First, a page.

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“ Our Britain's harts die flying, not our men; (49) “ To darkness fleet fouls that fly backwards ! stand; “ Or we are Romans, and will give you that (50) so Like beasts, which you fhun beastly, and may
". fave “ But to look back in frown: stand, stand.”.
These three, Three thousand confident, in act as many; (For three performers are the file, when all The rest do nothing) with this word,“ Stand, stand," Accommodated by the place, (more charming With their own nobleness, which could have turned A distaff to a lance) gilded pale looks; Part shame, part spirit-renewed; that some, turned But by example, (oh, a fin in war, [coward
(49) Our Britains hearts die flying, not our men;] Thus all the editions, and thus Mr l'ope in his Quarto edition, most implicitly obsequious to nonsense. I corrected the pasiage in the appendix to my Seakespeare Restored, as I have now reformed it in the text (and as Dr Thirlby likewife saw it should be); and Mr Pope has followed my correction in his last edition of our Author. --and will give you
But to look back iri front:) Looking back in front is a phrase which Mr Pope, if he pleases, may reserve for his own collection of elegancies; but I cannot admit it to be palmed upon our Author. We mult read with the old copies;
But to look back in frown. i. e. If you will but turn upon the enemy, and shew them you can look angry. So, in the Tempelt;
They being penitent,
Not a frown further.
Damned in the first beginners!) 'gan to look
way that they did, and to grin like lions
The strides they victors made: and now our cowLike fragments in hard voyages, became [ards, The life o' th' need; having found the back door
open Of the unguarded hearts, Heavens, how they wound Some flain before, fome dying; fome, their friends O'er-born i' th former wave; ten, chaced by one, Are now each one the flaughter-man of twenty; T'hofe, that would die or ere resist, are grown The mortal-bugs or 'th' field. ';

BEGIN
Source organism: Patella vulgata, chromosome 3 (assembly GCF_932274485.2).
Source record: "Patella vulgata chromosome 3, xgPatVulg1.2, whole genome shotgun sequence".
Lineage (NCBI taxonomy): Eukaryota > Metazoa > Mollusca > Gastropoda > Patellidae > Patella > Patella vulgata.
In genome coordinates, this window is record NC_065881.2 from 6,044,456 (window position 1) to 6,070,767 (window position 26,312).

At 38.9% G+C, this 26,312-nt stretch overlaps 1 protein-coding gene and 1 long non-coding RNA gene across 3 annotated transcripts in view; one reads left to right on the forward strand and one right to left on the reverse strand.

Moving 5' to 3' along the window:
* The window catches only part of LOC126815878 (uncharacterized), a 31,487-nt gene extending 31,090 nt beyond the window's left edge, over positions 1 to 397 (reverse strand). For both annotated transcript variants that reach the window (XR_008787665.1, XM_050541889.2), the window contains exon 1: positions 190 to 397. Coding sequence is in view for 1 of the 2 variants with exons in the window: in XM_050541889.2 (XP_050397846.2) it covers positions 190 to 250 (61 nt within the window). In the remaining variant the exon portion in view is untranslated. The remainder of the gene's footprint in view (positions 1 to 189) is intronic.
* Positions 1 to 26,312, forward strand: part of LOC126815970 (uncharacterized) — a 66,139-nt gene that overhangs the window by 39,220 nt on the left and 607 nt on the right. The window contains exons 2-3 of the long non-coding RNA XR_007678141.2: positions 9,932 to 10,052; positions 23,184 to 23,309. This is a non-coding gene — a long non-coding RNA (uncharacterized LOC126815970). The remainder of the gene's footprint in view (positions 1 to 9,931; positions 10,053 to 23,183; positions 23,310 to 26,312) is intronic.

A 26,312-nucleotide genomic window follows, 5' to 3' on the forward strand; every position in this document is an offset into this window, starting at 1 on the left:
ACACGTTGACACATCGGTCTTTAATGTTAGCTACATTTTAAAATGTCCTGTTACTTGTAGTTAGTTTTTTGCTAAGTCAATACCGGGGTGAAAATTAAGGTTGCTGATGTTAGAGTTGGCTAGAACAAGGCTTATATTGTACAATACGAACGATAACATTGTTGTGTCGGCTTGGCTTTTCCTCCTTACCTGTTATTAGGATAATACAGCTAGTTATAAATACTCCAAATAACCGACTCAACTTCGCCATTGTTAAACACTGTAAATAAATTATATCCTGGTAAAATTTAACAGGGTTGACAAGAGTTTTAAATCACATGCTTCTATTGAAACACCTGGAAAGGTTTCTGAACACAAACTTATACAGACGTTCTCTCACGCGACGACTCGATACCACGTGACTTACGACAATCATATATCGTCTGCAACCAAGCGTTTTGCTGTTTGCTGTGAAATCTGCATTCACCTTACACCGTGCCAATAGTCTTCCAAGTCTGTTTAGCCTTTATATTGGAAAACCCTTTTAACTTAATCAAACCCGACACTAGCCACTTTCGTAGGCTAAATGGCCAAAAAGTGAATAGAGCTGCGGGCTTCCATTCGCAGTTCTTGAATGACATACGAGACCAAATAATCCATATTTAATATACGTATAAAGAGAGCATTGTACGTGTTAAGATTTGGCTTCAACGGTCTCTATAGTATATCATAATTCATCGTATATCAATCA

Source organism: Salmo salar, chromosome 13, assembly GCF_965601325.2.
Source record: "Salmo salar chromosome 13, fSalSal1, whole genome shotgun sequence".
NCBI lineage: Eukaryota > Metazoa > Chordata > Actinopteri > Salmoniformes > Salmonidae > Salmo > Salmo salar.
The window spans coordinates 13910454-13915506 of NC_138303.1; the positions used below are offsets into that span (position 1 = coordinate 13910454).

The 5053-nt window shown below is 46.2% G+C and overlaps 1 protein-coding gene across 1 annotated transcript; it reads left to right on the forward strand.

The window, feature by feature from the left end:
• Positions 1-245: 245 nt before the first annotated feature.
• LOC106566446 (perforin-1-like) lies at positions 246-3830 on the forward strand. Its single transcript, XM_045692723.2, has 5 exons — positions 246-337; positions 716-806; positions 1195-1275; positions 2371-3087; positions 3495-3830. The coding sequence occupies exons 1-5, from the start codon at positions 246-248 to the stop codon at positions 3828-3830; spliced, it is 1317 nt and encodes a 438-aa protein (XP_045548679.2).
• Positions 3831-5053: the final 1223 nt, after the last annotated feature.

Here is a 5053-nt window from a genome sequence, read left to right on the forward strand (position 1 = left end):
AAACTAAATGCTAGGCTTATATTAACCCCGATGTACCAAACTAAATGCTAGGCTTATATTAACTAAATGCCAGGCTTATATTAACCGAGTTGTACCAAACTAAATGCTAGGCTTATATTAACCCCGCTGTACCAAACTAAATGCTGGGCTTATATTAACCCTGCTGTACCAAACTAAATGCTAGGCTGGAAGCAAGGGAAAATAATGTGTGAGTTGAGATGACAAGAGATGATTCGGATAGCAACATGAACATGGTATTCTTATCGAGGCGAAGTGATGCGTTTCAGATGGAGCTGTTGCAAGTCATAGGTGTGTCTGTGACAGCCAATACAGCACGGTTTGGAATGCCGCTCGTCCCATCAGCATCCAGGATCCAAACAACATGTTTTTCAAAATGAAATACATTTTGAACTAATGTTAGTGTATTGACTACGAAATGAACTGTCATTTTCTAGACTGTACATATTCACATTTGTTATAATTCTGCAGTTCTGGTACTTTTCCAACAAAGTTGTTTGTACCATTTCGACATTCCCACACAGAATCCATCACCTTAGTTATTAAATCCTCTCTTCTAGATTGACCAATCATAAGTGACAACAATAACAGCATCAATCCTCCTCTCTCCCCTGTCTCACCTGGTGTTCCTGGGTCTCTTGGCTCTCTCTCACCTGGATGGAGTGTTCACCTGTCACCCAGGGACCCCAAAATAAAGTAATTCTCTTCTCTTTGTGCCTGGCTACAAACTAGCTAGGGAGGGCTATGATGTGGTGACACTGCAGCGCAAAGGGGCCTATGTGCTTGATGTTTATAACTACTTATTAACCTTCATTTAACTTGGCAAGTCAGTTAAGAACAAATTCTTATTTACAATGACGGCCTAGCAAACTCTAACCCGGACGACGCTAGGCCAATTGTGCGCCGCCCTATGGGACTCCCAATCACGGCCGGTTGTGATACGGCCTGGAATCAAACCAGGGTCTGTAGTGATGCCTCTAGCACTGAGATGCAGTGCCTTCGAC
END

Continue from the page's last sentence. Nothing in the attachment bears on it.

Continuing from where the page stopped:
Lord. This was strange chance, A narrow lane ! an old
man, and two boys ! Poft. (51) Nay, do but wonder at it; you are
upon't, And vent it for a mockery? here is one : ** Two boys, an old man, (twice a boy,) a•lane, * Preserved the Britons, was the Roinans' bane.'s.
Lord. Nay, be not angry, Sir.
Poft. ’Lack! to what end?
(51) Nay, do not wonder at it, you are made
Ruther to wonder at the things you hear,
Than to work any.) Sure this is moek-reasoning with a vengeance. What! becaufe he was made fitter to wonder at great actions, than to perform any, is he therefore forbid to wonder? I. corrected the passage in the appendix to my Shakspeare Restored; and Mr Pope has followed my correction in his last edition: VOL. X.
For if he'll do as he is made to do,
[Exit. Poft. This is a Lord oh noble misery, To be i' th' field, and ask what news, of me ! *To-day, how many would have given their honours
To've fayed their carcaffes? took heel to do't, And yet died too? I, in mine own woe charmed, Could not find death where I did hear him groan, Nor feel him where he struck. This ugly monster,'Tis strange he hides him in freth. cups, foft beds, Sweet words; or hath more ministers than we, That draw his knives i' th’ war Well, I will
find him, (52) For being now a favourer to the Briton,
-Well, I will find him;
No more a Britain, I've resumed again
The part I came in.) This is a very obfcure passage; and without the helps it would receive from the representation,